If you need to have the paternity of your child determined in Wisconsin, there are a few options that you have. Paternity is important to know for legal reasons, such as establishing custody or setting up child support. In some cases, it is easy to determine who the father is and you may be able to easily establish paternity. However, other times, it may require court interference.
Voluntary acknowledgment is the easiest way to establish paternity, according to the Wisconsin Department of Children and Families. If you are the mother and you marry the father after your child is born, your husband can sign a form called Acknowledgment of Marital Child. It will make him legally the father and ensure he is awarded all proper rights. Otherwise, if you are not married to the father, he can still sign a voluntary statement that he is the father, but he must be at least 18 years old. The form is called the Voluntary Paternity Acknowledgment.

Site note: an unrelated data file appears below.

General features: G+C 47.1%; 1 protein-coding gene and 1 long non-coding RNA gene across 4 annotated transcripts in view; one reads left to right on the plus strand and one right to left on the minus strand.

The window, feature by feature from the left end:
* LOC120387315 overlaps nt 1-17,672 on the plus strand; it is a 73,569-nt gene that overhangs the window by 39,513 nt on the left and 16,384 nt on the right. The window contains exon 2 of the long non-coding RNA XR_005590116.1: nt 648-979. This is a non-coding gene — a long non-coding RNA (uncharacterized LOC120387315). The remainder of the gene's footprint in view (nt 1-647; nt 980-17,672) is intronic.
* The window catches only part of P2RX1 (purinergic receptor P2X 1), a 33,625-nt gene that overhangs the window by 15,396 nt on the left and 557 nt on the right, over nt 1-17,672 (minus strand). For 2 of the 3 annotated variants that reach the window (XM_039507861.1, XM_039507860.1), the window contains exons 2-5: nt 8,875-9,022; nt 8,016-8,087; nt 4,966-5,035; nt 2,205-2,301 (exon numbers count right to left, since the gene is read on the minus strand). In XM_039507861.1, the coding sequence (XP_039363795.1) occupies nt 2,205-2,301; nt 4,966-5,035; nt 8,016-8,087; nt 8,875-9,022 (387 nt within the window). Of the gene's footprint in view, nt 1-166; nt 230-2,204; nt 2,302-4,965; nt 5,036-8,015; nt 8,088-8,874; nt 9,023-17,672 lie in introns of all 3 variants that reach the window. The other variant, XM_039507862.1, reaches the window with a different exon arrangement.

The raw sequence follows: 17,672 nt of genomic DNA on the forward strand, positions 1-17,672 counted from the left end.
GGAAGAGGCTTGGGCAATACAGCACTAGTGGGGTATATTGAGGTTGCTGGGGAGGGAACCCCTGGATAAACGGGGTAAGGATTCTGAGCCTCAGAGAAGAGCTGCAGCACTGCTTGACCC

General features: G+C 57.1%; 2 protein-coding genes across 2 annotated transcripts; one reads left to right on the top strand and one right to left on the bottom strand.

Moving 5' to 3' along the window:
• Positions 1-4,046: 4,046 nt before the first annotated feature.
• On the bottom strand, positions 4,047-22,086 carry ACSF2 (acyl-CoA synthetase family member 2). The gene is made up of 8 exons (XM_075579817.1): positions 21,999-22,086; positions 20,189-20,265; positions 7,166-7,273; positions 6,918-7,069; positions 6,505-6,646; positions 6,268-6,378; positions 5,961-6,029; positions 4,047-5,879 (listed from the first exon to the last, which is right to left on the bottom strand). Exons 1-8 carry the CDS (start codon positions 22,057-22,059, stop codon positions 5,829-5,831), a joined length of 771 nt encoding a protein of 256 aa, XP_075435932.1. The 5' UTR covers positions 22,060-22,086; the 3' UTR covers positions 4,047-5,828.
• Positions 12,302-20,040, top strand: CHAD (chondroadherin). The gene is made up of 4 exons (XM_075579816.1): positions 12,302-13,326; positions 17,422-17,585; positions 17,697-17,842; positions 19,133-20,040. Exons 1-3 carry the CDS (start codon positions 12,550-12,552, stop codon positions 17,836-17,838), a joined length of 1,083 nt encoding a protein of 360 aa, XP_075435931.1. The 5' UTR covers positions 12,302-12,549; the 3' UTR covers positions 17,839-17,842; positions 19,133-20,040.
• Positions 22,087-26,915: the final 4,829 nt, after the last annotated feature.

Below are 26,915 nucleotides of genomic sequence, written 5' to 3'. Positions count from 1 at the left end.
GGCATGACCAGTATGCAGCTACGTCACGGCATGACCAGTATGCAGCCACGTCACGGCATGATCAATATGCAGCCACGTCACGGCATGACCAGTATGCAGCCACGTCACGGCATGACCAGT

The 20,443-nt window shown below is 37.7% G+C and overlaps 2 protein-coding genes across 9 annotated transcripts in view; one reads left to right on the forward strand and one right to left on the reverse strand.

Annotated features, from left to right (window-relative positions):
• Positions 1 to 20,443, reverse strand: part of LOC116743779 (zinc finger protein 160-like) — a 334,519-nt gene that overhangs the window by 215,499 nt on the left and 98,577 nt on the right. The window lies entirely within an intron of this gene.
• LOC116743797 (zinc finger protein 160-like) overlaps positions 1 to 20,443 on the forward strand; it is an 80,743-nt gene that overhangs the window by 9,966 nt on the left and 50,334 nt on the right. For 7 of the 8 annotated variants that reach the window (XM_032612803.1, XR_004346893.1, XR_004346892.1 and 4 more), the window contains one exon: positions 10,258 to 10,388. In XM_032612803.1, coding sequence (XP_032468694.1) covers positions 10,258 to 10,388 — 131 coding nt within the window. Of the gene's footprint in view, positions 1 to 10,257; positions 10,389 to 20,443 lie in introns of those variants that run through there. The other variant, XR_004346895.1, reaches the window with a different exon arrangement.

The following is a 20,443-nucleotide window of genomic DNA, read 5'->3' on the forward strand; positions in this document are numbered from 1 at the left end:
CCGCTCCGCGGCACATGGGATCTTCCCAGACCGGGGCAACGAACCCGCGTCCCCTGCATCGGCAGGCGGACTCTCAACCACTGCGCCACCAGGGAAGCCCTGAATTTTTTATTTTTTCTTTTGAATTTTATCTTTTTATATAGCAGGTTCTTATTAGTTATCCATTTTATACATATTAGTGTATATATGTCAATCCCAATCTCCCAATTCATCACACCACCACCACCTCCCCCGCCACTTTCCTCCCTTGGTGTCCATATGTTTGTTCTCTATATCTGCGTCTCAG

If a voluntary acknowledgment is not possible, then you may need to go to court to establish paternity. If you are the mother, you can name the father and compel him to show up in court. If you are the father and the mother is denying your paternity rights, then you need to get them established by going to court. Once in court, the judge may rule a DNA test be taken to determine paternity through scientific means. If you, as the mother, are taking the father to court and he does not show up, the court may rule he is the father without any testing required. This information is for education and is not legal advice.